AP NEWS

The rules of ghosting

August 8, 2018
The rules of ghosting

Adapted from a recent online discussion.

Dear Carolyn:

I read you as calling ghosting necessary at times, yet other times calling it cowardly. How do I know if I’m just enjoying being the victim -- and the person I’m dealing with is not “wrong” -- or if I am truly being abused, thereby needing strict boundaries?

-- Stumped

I don’t call ghosting necessary except in the very narrow circumstance of abuse. If you’re in danger, then you get out however you can.

Virtually everyone else, every non-abuser, deserves some last word, even if it’s to say: “Do not contact me again; I won’t respond.”

It is cowardly to leave people wondering where their friend/partner/relative went and why all attempts to get in touch are ignored. It’s torture for the ghost-ee.

Again -- go silent if you need or want to, but just say something before you go silent: “I’ve spoken to you about [specific complaint] so many times, and nothing has changed, and I’m done.” Or: “I’m really angry you blew off my wedding after I contorted myself to get to your every milestone event.” Or: “I am so tired of hearing every detail of your life without your asking me once about mine.” Anything.

Carolyn, hi!

My parents are determined to call my brother’s newborn by her middle name “Berry” rather than “Apple,” her first name. My parents first claimed they could not pronounce “Apple” but soon revealed they just dislike the name, think the baby will have to spend her whole life spelling “Apple,” and prefer “Berry” because it has a remote family origin.

I am torn between knowing this is not my business, and wanting to protect my brother and Apple’s mom -- their relationship was short-lived and they are co-parenting -- from a precedent of having their decisions undermined by my family.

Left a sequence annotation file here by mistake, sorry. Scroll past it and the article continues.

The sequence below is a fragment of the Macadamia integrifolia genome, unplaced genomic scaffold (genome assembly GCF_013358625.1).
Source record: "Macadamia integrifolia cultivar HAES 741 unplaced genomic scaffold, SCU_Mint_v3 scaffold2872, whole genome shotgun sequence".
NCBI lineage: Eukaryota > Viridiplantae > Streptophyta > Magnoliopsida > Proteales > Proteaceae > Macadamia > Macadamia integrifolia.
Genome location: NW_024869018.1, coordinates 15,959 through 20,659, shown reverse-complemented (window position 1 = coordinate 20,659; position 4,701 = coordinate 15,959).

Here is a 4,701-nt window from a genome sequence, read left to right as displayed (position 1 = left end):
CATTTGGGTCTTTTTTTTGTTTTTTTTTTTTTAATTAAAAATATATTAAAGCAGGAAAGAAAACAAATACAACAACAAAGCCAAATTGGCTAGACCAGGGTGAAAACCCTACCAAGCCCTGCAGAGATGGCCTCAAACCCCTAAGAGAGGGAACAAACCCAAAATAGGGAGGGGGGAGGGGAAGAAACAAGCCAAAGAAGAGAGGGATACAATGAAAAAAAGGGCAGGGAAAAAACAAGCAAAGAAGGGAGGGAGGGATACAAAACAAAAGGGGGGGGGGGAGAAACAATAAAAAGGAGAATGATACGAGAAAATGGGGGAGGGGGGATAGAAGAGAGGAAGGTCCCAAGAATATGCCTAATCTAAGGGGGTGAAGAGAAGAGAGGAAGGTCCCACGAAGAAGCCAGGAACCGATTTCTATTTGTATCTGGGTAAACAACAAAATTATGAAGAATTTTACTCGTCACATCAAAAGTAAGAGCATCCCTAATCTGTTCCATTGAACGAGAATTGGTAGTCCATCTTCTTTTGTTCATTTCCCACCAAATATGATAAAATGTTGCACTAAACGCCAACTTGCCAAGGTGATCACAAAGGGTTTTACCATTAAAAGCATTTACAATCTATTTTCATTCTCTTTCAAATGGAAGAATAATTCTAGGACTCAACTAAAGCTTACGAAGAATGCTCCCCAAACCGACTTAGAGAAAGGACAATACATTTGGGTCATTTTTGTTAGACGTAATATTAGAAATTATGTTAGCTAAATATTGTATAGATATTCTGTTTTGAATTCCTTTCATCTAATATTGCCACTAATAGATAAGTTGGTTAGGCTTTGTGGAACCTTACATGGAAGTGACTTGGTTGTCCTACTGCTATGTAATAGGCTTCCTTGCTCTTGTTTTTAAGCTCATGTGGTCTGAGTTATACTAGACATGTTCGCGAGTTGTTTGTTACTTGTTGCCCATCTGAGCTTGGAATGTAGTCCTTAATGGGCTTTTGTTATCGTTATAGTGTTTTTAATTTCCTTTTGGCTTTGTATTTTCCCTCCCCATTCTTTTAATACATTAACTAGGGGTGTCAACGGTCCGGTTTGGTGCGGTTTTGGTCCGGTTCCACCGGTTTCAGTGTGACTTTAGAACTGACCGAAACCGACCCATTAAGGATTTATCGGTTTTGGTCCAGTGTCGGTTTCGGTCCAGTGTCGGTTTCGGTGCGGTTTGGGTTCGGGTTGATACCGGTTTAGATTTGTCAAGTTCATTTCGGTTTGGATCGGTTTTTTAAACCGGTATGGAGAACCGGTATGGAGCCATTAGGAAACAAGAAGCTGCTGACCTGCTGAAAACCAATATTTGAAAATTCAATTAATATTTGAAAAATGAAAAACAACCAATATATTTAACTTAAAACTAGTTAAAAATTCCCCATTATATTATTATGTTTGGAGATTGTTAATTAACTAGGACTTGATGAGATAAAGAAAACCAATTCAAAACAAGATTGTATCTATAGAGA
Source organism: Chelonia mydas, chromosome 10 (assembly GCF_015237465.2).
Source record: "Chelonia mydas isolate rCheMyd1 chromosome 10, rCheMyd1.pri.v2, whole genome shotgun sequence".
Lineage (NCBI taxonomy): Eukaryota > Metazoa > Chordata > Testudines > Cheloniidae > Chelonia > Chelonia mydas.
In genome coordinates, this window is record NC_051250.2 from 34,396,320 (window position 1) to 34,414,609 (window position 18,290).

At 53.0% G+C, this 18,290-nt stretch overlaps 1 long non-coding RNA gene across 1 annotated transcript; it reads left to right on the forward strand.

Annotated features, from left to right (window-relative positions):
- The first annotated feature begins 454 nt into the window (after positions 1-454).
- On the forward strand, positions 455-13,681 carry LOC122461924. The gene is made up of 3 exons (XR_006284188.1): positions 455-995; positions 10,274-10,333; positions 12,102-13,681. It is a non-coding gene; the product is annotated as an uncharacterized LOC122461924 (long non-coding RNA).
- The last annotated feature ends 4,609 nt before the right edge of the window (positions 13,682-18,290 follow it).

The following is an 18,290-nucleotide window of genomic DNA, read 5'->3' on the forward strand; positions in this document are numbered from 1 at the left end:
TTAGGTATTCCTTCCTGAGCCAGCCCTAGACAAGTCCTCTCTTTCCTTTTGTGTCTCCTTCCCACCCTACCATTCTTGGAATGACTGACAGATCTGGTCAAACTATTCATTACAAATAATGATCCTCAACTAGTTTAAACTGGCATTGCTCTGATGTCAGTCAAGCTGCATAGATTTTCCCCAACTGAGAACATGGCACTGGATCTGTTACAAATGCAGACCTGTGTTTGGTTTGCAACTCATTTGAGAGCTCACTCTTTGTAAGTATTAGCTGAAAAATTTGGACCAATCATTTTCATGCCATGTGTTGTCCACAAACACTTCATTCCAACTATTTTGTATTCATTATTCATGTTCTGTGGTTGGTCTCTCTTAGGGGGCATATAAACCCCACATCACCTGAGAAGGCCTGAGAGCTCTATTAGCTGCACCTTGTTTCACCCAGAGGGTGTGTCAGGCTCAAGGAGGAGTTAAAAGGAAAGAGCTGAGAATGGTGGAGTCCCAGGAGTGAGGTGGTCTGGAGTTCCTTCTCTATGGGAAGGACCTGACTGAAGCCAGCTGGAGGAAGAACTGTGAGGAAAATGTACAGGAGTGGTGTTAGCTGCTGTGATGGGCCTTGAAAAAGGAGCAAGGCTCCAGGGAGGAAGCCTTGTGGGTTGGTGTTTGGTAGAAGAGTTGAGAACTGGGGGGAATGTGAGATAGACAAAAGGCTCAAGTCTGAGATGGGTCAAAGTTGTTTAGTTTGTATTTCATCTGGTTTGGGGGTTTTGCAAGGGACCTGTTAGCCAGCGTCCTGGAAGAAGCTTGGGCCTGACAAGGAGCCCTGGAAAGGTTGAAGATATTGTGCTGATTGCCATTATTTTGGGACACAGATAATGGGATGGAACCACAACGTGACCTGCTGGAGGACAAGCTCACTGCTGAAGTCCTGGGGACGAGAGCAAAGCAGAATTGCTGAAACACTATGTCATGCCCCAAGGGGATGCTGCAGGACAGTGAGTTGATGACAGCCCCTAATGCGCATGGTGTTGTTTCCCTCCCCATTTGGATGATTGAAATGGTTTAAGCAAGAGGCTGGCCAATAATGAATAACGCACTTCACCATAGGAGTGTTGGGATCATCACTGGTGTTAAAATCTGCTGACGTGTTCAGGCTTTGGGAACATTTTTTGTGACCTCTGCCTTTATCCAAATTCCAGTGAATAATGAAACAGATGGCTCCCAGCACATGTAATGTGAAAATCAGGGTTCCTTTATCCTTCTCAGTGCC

Mostly, I guess, I am surprised at how much rage I myself feel about my parents doing this passive-aggressive-manipulation act at a time when their support and unconditional love would be so prized by the new parents.

-- Whoa Baby

Then say it. Once. That’s your prerogative. It’s doing your brother a solid, because he stands to be blindsided, and it’s doing your parents a solid because they’re being awful and it will come back to bite them. So, say to them: “How you address Apple is your business, but (1) I think using Berry is presumptuous, and it angers me that you’re being petty instead of just showing support and unconditional love, and (2) Getting petty over a name is a great way to alienate Apple’s parents, which in turn is a great way to make sure you’re not as close to your grandchild as you could be.”

They can do with this what they will.

If there’s a precedent of manipulation and control, then get used to the idea of their undermining no matter what you say -- but I think you’ll feel better for having tried. Plus you’ll make it harder for them to pretend what they’re doing is OK. That’s an important element of speaking up.

Re: Apple/Berry:

In addition, be sure to tell your brother you are on his side. It may be easy to think, “He knows I support him,” but it’s good for him to hear it from you.

-- Anonymous

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